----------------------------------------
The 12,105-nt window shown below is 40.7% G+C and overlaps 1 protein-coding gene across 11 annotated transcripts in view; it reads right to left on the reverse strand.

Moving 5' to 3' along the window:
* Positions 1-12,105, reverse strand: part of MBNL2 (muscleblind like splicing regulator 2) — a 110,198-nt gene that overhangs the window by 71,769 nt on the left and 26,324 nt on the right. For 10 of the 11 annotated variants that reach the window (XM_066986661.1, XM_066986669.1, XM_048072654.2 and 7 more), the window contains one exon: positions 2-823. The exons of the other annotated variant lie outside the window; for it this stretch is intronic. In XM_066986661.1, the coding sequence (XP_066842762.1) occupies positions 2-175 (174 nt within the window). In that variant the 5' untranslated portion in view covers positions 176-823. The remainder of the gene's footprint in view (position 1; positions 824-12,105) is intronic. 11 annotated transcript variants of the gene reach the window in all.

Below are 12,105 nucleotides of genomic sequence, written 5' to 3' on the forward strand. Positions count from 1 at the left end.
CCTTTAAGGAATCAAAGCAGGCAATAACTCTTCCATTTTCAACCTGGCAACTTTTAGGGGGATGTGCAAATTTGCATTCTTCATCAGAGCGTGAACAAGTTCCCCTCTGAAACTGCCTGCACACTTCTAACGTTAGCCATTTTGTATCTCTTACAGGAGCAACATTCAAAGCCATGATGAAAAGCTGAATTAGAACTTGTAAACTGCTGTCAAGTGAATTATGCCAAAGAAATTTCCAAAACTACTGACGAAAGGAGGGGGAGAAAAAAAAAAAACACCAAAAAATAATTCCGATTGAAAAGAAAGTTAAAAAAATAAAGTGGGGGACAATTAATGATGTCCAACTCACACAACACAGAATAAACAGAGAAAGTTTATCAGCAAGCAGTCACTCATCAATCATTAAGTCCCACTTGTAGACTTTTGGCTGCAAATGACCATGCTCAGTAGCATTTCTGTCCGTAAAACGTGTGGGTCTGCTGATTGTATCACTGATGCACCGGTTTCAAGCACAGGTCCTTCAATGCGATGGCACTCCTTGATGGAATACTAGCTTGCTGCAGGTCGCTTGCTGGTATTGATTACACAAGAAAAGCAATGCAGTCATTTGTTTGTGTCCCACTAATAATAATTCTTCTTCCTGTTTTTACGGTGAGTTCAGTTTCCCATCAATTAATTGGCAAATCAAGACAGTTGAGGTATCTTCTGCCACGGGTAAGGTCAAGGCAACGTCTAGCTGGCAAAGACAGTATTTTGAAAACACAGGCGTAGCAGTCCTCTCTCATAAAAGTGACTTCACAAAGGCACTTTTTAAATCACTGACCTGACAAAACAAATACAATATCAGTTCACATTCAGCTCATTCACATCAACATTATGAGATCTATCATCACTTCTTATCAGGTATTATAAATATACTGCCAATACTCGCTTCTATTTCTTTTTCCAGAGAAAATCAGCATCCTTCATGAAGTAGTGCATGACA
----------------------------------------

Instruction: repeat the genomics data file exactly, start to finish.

The 12,105-nt window shown below is 40.7% G+C and overlaps 1 protein-coding gene across 11 annotated transcripts in view; it reads right to left on the reverse strand.

Moving 5' to 3' along the window:
* Positions 1-12,105, reverse strand: part of MBNL2 (muscleblind like splicing regulator 2) — a 110,198-nt gene that overhangs the window by 71,769 nt on the left and 26,324 nt on the right. For 10 of the 11 annotated variants that reach the window (XM_066986661.1, XM_066986669.1, XM_048072654.2 and 7 more), the window contains one exon: positions 2-823. The exons of the other annotated variant lie outside the window; for it this stretch is intronic. In XM_066986661.1, the coding sequence (XP_066842762.1) occupies positions 2-175 (174 nt within the window). In that variant the 5' untranslated portion in view covers positions 176-823. The remainder of the gene's footprint in view (position 1; positions 824-12,105) is intronic. 11 annotated transcript variants of the gene reach the window in all.

Below are 12,105 nucleotides of genomic sequence, written 5' to 3' on the forward strand. Positions count from 1 at the left end.
CCTTTAAGGAATCAAAGCAGGCAATAACTCTTCCATTTTCAACCTGGCAACTTTTAGGGGGATGTGCAAATTTGCATTCTTCATCAGAGCGTGAACAAGTTCCCCTCTGAAACTGCCTGCACACTTCTAACGTTAGCCATTTTGTATCTCTTACAGGAGCAACATTCAAAGCCATGATGAAAAGCTGAATTAGAACTTGTAAACTGCTGTCAAGTGAATTATGCCAAAGAAATTTCCAAAACTACTGACGAAAGGAGGGGGAGAAAAAAAAAAAACACCAAAAAATAATTCCGATTGAAAAGAAAGTTAAAAAAATAAAGTGGGGGACAATTAATGATGTCCAACTCACACAACACAGAATAAACAGAGAAAGTTTATCAGCAAGCAGTCACTCATCAATCATTAAGTCCCACTTGTAGACTTTTGGCTGCAAATGACCATGCTCAGTAGCATTTCTGTCCGTAAAACGTGTGGGTCTGCTGATTGTATCACTGATGCACCGGTTTCAAGCACAGGTCCTTCAATGCGATGGCACTCCTTGATGGAATACTAGCTTGCTGCAGGTCGCTTGCTGGTATTGATTACACAAGAAAAGCAATGCAGTCATTTGTTTGTGTCCCACTAATAATAATTCTTCTTCCTGTTTTTACGGTGAGTTCAGTTTCCCATCAATTAATTGGCAAATCAAGACAGTTGAGGTATCTTCTGCCACGGGTAAGGTCAAGGCAACGTCTAGCTGGCAAAGACAGTATTTTGAAAACACAGGCGTAGCAGTCCTCTCTCATAAAAGTGACTTCACAAAGGCACTTTTTAAATCACTGACCTGACAAAACAAATACAATATCAGTTCACATTCAGCTCATTCACATCAACATTATGAGATCTATCATCACTTCTTATCAGGTATTATAAATATACTGCCAATACTCGCTTCTATTTCTTTTTCCAGAGAAAATCAGCATCCTTCATGAAGTAGTGCATGACA